Governors regularly come into the school to meet with children and staff, observe how the school runs and ask questions that will help them understand where improvements are needed and where good work is taking place. This can lead to new developments such as those described in the case studies below.
Case Study 1:
In her capacity as Link Governor for bi-lingual children, Dr Vicky Lewis met during 2013 with a number of children - across all years - who speak languages other than English at home. The children were generally extremely happy with the warm welcome and level of support they were given by the school. However, when asked what would make things even better, they said it would be helpful to have a dedicated teacher when they first start: someone who could work with them to improve their English language skills so that they can properly access the learning in their regular class. As a result of this feedback, the role of New Entrant Teacher was created with effect from January 2014. The New Entrant Teacher works with children who arrive at the school after the main school year has started, many of whom do not speak English at home. Intensive language and other support is given to the child - working with parents - to ensure that they can integrate with their main class group as quickly as possible. Feedback from the children, their parents and class teachers has been very positive. This is one example of how Governor monitoring of the school can bring about positive change - and it's great to think that this suggestion came from the pupils themselves.
Case Study 2:
Prior to Sept 2015 there was an increasing problem of managing some children’s extreme behaviour as it occurred on a daily basis. Across the school from Y1 to Y6 there were up to 12 children whose behaviour was extremely disruptive, difficult to manage and whose actions impacted negatively on other children and their learning, the staff who taught them and the time of senior leaders who were frequently called to intervene. The Ht worked closely with the Governing Body to find a solution so that all children could learn, thrive and develop in a safe environment.
It was necessary therefore to look at innovative solutions driven by the school.
As a result of the situation the school strategic leadership team determined to arrive at a solution which upheld the schools values of respect, integrity and support and which had a clear moral purpose and a belief in children. Based on ideas from research, knowledge of the school’s strengths and weaknesses, and the talents and expertise of the school staff, LEAPs was born! This would be a designated resource managed and financed by the school to enable those high risk children to continue their education without interruption, feel part of the school community and be respected by others.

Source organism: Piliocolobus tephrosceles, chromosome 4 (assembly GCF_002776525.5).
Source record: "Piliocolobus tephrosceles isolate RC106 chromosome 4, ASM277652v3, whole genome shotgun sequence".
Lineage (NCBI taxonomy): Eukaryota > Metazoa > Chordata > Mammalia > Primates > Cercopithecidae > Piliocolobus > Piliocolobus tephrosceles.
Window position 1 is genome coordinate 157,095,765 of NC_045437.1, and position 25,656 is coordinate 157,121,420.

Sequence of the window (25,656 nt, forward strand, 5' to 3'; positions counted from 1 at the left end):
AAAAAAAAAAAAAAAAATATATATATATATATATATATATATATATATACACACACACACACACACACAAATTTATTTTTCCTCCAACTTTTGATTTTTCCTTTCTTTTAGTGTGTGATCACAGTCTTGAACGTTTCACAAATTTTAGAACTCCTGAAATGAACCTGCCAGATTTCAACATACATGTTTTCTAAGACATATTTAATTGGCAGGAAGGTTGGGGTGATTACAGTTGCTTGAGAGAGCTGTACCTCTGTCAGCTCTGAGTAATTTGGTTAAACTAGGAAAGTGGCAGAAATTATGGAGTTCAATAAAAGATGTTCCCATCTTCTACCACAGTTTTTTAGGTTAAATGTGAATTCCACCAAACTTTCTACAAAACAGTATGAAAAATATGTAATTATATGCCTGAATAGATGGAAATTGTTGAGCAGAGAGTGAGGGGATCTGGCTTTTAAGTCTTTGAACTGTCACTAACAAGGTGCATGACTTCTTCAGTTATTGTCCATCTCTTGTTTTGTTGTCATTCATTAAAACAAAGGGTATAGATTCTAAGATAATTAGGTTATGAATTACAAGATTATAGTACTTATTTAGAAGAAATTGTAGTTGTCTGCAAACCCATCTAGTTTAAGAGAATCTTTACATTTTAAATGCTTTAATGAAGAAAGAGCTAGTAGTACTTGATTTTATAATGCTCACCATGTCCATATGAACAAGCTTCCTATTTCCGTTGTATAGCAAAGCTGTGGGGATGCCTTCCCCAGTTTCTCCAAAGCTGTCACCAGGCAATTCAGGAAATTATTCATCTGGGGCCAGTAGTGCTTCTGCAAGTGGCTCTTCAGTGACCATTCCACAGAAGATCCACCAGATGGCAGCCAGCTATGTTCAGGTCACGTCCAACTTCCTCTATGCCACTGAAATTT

A substantial amount of time was given to the planning and preparation to make this a success and the provision a reality. LEAPs opened in September 2015.
In summary whilst the setting up and establishing of the LEAPs resource as an integral part of the school for children with extreme behaviour was innovative and exciting. There were, nevertheless, considerable risks attached to this. There were no models to follow. The design, commitment and belief in its success were pivotal along with the incredible hard work of all involved.
Overtime LEAPs has shown both in hard data – comparative results – and in qualitative data – the self-reports from those involved – that LEAPs is a real success and has made a considerable difference to the future lives of LEAPs children and their families. As well as the children who are being educated in all of our classes.
Not only is LEAPs cost effective, it adds value and enhances every child’s life chances. It is a success story of which we are truly proud.
Case Study 3 :
After the establishment of the LEAPs provision, Malmesbury Park was left without a space for a permanent library. The idea to obtain a bus and convert it into a library was initially raised by our chair of governors, who spotted an article in a newspaper about a school who had done just that. He brought this idea firstly to the headteacher, and then to the governing body, and everybody enthusiastically agreed it would be an exciting and well needed addition to Malmesbury Park.
While the Friends of Malmesbury Park Primary School (FoMPPs) raised money through cake sales, car boots and events, the governors began to look into the logistics of a project of this size, ensuring that safety, security and accessibility were all considered from the very beginning.
This required journeys all over the country to view other library buses, meeting with contractors who might be able to supply a fully fitted, bespoke bus, and carefully considering the positioning, layout and surroundings for the bus. Governors also played a key part in the school’s successful application for a number of grants towards the bus, compiling evidence and helping to write and enhance the submitted bids.
Both the interior and exterior of the bus were designed by a governor, with input from both the staff and children of Malmesbury Park to make sure that the bus would drive forward our children’s love of reading. Even while the bus was being built, governors continued to assist with the necessary behind the scenes (and under the ground) works, to ensure that they were taking place as intended and that the bus will be a lasting fixture at Malmesbury Park.
We are eagerly awaiting the arrival of our very own library bus and hope that the children will enjoy and benefit from it for years to come.